This is a hard one for me to write, when I was asked to write an article on the future of journalism I thought it was would be easy. There was one point in my life when I thought I was the future of journalism. But, no, I am just one of many other journalists struggling to survive.
Like many others, I took the National Council for the Training of Journalists qualification, as I was told it is the “industry standard”, which might be true. But, in an industry which has started to put more emphasis on getting clicks, and driving traffic through SEO, so that they can sell adverts, do you really need a qualified journalist, or do you need someone who can write paragraphs with twenty words, packed with keywords that will light up Google like a council-estate at Christmas?
I look at an industry where jobs are going, only a few weeks ago Newsquest let go of all their photographers based at their South London hub. Titles based at the hub include The Guardian series covering Croydon, Epsom, Kingston, Richmond, Sutton, Wandsworth and Wimbledon as well as the Richmond and Twickenham Times, the Surrey Comet and the News Shopper (which has six local editions). They did so on the basis they weren’t needed anymore.
A source at the paper told me that bosses believed photographers were an unnecessary expense as “Whenever something happens, there’s always a member of the public there with an iPhone, who will send us the image for free, in return for getting their name in the paper”.
A few months ago, if I was writing this article it would have been about the technology, about going out armed only with an iPad and being able to complete a full day filming, editing, writing and then posting to the website, content which would appear in the next day’s print edition (and, note to the Ed, I promise I will write about that in the future).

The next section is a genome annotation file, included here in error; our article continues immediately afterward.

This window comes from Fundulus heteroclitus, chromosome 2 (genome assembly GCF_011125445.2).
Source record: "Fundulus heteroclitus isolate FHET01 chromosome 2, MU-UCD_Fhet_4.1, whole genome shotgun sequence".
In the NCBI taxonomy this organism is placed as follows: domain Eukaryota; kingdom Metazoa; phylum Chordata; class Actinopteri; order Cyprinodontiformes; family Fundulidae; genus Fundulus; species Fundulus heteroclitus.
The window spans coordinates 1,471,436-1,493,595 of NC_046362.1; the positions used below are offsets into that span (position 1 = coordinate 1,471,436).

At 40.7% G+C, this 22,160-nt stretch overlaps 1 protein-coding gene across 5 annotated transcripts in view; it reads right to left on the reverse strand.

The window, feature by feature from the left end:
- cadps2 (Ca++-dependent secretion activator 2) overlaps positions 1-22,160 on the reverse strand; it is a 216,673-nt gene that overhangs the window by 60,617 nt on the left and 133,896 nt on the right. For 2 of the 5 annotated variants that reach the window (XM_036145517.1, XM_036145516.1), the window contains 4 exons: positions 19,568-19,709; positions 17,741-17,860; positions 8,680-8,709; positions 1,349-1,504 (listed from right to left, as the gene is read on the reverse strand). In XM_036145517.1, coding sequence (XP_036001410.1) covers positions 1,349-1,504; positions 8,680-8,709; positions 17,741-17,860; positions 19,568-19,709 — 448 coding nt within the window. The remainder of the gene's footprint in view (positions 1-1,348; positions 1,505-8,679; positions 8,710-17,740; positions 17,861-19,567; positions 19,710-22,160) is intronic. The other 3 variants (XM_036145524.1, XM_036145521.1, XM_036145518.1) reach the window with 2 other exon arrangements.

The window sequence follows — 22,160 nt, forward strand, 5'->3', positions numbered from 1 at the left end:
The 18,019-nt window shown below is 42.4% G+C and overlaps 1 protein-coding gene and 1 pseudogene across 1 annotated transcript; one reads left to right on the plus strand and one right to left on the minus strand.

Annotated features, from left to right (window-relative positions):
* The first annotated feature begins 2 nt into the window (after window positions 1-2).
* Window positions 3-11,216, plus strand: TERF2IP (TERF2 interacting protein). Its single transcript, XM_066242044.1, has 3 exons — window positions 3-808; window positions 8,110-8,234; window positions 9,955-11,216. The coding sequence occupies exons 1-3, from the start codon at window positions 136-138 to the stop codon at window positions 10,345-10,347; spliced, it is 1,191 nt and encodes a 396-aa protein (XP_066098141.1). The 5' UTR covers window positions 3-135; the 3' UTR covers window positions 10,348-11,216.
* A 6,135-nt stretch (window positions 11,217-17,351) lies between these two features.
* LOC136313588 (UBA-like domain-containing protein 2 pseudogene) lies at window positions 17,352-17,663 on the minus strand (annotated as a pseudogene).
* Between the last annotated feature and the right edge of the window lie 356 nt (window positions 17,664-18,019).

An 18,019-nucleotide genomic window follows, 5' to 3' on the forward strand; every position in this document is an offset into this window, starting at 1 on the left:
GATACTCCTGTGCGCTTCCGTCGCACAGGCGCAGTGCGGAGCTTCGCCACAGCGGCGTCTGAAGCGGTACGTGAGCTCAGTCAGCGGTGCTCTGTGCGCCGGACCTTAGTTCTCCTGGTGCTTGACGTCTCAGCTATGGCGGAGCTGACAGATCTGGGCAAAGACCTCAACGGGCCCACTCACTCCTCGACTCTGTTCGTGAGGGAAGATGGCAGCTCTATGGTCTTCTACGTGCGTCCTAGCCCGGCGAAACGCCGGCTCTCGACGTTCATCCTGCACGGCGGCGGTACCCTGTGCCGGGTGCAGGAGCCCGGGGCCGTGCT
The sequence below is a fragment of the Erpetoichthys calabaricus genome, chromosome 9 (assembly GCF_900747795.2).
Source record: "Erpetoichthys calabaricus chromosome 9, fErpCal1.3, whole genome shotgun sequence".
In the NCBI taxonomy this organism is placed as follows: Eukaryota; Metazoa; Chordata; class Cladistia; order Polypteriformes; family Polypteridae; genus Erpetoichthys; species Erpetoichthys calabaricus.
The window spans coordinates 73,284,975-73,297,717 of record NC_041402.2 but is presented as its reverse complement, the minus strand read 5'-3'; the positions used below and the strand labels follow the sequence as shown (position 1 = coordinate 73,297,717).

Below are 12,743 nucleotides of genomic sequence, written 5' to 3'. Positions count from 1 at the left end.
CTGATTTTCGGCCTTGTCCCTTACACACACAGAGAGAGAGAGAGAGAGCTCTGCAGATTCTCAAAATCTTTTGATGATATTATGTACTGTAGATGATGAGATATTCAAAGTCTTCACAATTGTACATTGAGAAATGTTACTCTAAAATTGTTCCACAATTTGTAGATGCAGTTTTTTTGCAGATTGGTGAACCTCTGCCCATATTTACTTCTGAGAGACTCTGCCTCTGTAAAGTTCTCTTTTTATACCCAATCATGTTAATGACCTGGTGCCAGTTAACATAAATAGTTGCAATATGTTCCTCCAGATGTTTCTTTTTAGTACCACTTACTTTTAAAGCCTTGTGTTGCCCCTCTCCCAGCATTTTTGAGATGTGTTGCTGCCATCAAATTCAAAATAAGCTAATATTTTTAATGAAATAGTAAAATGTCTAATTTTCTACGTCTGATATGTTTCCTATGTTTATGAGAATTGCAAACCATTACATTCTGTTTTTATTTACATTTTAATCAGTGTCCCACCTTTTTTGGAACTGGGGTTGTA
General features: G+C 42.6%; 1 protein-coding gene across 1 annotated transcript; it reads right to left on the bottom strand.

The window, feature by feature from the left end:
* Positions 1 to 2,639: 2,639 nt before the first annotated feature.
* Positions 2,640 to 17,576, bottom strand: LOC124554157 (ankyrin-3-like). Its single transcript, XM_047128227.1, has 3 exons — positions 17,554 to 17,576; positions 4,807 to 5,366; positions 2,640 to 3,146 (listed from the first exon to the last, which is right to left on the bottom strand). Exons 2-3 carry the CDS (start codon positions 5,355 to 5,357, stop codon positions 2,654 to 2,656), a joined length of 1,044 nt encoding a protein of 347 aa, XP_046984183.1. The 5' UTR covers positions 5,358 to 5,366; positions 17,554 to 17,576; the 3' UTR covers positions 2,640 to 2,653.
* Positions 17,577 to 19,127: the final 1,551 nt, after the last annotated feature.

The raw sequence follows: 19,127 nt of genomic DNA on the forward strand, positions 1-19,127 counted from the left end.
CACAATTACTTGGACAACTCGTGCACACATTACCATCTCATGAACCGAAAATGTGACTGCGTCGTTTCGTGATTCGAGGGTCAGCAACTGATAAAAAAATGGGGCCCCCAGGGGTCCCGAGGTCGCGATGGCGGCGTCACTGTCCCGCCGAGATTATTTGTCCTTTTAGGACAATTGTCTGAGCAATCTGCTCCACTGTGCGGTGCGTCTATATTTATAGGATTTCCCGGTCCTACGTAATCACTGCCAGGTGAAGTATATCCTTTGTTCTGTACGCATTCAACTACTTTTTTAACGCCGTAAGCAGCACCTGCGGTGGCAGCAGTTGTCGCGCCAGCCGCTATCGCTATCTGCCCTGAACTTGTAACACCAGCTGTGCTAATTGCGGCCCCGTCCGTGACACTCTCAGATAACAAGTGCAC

But, now this article isn’t that. I am worried about the future of journalism. This is my third career now, and it is the only one I have ever really wanted, but I face losing it to unqualified, untrained bloggers who are willing to do the job for free, because they know it will drive traffic to their blog, and they make their money from the adverts.
Attitudes have to change, from employers and from staff. I am flexible, I know that I am going to have to work long hours, in bad conditions (at times), but that is what I signed up for. Journalism is about the news, it is about me putting my name on a story and that meaning something.
Having my name on a story means I have researched, I have legally checked it, I have satisfied myself that the story is right. I can do that because I am trained and qualified. But, that’s not what they want anymore.
Unless we are careful the future of journalism is this: Lists, about cats.
Because that’s what people click, and share...